Arkansas and New Hampshire want to continue programs halted by lower courts, and more than a dozen other states say they want to impose similar requirements.

But despite the Supreme Court’s willingness to take up the issue, the incoming Biden administration might have other ideas, and opponents called on it to reverse endorsement of the work requirements.

Over at Xpostfactoid, my colleague Andrew Sprung has been doing a great job of tracking ACA Medicaid expansion enrollment growth since the onset of the COVID-19 pandemic this past February/March at the macro (national) level, by looking at around a dozen states which have monthly reports available. He puts the overall enrollment growth rate at 23.6% from February thorugh October 2020.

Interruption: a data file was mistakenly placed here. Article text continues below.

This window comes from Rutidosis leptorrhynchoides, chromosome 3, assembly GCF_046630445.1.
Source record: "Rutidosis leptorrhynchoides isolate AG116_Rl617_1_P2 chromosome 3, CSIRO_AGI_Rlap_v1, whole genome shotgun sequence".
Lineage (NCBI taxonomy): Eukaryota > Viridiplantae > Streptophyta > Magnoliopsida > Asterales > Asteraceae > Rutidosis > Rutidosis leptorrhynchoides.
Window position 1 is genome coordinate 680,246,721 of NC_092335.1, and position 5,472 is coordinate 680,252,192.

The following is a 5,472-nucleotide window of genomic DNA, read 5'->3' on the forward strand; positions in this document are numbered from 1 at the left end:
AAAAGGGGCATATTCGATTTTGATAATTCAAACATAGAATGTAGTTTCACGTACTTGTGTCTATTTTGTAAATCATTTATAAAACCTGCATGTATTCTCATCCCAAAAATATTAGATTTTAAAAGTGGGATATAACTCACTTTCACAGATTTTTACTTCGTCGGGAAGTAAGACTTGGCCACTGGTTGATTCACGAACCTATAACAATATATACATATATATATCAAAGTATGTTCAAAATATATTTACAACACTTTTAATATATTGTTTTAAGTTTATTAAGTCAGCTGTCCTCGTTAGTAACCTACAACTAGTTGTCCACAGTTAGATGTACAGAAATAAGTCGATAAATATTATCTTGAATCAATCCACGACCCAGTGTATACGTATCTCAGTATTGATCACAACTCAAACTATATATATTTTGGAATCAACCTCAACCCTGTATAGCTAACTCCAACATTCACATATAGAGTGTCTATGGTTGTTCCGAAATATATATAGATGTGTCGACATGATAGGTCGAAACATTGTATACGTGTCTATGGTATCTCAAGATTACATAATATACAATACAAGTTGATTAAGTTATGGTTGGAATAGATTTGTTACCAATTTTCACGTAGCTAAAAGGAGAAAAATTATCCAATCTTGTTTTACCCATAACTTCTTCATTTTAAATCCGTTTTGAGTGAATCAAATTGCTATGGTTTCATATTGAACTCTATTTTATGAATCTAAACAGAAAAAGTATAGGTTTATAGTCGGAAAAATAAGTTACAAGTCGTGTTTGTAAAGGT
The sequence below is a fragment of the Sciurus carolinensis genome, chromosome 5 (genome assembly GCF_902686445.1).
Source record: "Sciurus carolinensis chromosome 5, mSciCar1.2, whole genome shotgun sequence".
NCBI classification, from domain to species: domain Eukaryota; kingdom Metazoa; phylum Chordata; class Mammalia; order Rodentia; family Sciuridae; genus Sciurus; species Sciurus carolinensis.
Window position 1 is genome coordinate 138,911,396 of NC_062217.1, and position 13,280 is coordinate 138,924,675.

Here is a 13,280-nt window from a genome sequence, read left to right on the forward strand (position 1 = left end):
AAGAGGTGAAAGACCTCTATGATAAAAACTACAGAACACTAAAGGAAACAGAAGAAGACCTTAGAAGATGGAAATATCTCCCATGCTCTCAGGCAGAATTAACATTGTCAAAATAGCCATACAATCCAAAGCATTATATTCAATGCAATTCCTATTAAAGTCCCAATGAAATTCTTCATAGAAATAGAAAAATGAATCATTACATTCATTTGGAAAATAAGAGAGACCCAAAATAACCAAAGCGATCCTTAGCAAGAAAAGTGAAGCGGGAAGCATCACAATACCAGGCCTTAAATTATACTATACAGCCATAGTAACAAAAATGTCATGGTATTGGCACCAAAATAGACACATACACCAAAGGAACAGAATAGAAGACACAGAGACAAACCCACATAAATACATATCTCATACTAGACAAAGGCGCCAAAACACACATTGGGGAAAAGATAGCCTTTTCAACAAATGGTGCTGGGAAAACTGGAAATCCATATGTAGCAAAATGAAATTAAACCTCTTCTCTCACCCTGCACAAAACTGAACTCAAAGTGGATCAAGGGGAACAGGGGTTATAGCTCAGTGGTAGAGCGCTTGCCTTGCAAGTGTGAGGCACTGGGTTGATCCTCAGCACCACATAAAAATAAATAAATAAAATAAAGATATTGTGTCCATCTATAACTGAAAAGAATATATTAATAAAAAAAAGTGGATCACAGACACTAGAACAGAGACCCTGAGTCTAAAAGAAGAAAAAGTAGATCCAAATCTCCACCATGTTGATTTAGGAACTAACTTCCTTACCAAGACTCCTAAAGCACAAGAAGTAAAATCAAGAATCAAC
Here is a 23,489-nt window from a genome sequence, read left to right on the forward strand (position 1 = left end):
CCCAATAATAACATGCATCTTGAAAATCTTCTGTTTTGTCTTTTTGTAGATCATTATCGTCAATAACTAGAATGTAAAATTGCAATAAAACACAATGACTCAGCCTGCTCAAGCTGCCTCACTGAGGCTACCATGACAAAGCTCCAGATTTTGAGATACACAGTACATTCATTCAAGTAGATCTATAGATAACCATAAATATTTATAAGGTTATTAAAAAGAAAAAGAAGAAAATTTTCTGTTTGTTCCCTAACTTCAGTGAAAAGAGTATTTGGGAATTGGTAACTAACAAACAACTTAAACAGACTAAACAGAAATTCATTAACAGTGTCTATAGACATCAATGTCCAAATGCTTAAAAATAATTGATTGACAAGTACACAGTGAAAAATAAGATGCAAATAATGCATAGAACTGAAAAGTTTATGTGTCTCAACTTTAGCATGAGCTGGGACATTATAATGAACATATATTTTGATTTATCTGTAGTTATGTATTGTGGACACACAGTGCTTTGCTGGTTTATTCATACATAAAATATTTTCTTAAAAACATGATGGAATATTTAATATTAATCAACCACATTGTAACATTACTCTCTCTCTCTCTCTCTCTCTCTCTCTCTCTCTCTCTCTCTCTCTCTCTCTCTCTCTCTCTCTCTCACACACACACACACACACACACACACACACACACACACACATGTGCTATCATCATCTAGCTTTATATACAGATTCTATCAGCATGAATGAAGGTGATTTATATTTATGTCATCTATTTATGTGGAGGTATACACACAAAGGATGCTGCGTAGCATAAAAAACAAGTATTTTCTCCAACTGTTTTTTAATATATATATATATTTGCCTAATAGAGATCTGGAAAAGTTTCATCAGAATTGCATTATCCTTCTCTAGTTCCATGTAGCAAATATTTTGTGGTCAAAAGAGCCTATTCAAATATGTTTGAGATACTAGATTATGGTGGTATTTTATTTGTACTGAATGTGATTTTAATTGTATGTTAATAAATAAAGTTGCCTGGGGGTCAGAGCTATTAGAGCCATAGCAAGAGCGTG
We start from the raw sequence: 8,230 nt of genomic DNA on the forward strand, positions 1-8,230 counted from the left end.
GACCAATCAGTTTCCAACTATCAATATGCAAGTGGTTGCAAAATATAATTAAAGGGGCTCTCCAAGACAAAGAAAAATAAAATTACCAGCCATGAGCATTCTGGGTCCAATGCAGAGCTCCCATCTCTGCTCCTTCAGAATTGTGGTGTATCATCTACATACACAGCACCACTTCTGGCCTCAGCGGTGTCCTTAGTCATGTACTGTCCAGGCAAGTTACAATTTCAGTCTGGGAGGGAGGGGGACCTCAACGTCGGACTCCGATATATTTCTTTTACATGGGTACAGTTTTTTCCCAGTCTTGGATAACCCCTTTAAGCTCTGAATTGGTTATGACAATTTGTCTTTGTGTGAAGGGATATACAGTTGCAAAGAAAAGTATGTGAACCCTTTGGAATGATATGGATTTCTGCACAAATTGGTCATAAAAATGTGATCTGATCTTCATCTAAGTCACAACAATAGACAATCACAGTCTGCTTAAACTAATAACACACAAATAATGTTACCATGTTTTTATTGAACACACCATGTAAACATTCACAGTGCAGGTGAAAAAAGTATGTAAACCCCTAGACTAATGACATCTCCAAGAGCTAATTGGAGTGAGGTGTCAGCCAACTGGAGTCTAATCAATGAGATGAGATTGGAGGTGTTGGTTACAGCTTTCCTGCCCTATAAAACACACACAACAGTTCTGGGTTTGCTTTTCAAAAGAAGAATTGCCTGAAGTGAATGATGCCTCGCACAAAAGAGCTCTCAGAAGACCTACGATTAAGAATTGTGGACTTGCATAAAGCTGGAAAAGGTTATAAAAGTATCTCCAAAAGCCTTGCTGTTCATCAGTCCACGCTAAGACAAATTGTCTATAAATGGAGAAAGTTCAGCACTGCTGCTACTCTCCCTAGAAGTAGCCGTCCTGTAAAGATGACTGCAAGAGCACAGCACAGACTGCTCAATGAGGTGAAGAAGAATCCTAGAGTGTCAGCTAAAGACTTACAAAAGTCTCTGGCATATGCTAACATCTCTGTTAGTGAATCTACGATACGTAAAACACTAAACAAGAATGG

I've decided to take a closer look at individual states. The graph below shows how many Coloradoans have been actively enrolled their Medicaid expansion program:

Over at Xpostfactoid, my colleague Andrew Sprung has been doing a great job of tracking ACA Medicaid expansion enrollment growth since the onset of the COVID-19 pandemic this past February/March at the macro (national) level, by looking at around a dozen states which have monthly reports available. He puts the overall enrollment growth rate at 23.6% from February thorugh October 2020.

I've decided to take a closer look at individual states. The graph below shows how many Arizonans have been actively enrolled their Medicaid expansion program (awkward named the Arizona Health Care Cost Containment System, or AHCCCS):